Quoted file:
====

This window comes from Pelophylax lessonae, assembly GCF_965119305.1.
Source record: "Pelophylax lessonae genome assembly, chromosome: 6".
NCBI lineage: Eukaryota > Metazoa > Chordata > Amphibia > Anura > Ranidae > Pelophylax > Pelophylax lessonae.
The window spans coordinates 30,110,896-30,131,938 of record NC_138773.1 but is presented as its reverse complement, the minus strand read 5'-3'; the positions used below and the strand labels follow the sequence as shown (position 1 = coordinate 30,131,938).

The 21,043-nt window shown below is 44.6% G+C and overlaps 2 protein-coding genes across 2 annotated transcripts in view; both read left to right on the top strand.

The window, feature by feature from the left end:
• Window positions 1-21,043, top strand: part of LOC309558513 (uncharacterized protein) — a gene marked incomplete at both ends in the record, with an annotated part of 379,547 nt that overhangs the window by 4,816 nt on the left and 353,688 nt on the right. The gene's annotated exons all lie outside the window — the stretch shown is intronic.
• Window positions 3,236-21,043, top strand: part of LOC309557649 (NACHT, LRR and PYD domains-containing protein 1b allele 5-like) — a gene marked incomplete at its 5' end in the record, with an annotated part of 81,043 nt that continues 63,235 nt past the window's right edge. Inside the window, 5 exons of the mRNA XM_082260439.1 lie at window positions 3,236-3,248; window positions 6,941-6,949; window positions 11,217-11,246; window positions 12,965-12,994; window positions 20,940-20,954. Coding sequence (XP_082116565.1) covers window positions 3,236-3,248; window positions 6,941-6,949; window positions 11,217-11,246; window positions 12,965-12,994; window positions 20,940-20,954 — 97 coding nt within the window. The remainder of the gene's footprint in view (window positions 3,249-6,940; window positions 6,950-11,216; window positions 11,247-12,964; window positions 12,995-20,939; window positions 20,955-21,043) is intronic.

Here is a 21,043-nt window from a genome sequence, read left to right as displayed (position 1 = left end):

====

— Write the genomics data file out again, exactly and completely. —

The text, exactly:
This window comes from Pelophylax lessonae, assembly GCF_965119305.1.
Source record: "Pelophylax lessonae genome assembly, chromosome: 6".
NCBI lineage: Eukaryota > Metazoa > Chordata > Amphibia > Anura > Ranidae > Pelophylax > Pelophylax lessonae.
The window spans coordinates 30,110,896-30,131,938 of record NC_138773.1 but is presented as its reverse complement, the minus strand read 5'-3'; the positions used below and the strand labels follow the sequence as shown (position 1 = coordinate 30,131,938).

The 21,043-nt window shown below is 44.6% G+C and overlaps 2 protein-coding genes across 2 annotated transcripts in view; both read left to right on the top strand.

The window, feature by feature from the left end:
• Window positions 1-21,043, top strand: part of LOC309558513 (uncharacterized protein) — a gene marked incomplete at both ends in the record, with an annotated part of 379,547 nt that overhangs the window by 4,816 nt on the left and 353,688 nt on the right. The gene's annotated exons all lie outside the window — the stretch shown is intronic.
• Window positions 3,236-21,043, top strand: part of LOC309557649 (NACHT, LRR and PYD domains-containing protein 1b allele 5-like) — a gene marked incomplete at its 5' end in the record, with an annotated part of 81,043 nt that continues 63,235 nt past the window's right edge. Inside the window, 5 exons of the mRNA XM_082260439.1 lie at window positions 3,236-3,248; window positions 6,941-6,949; window positions 11,217-11,246; window positions 12,965-12,994; window positions 20,940-20,954. Coding sequence (XP_082116565.1) covers window positions 3,236-3,248; window positions 6,941-6,949; window positions 11,217-11,246; window positions 12,965-12,994; window positions 20,940-20,954 — 97 coding nt within the window. The remainder of the gene's footprint in view (window positions 3,249-6,940; window positions 6,950-11,216; window positions 11,247-12,964; window positions 12,995-20,939; window positions 20,955-21,043) is intronic.

Here is a 21,043-nt window from a genome sequence, read left to right as displayed (position 1 = left end):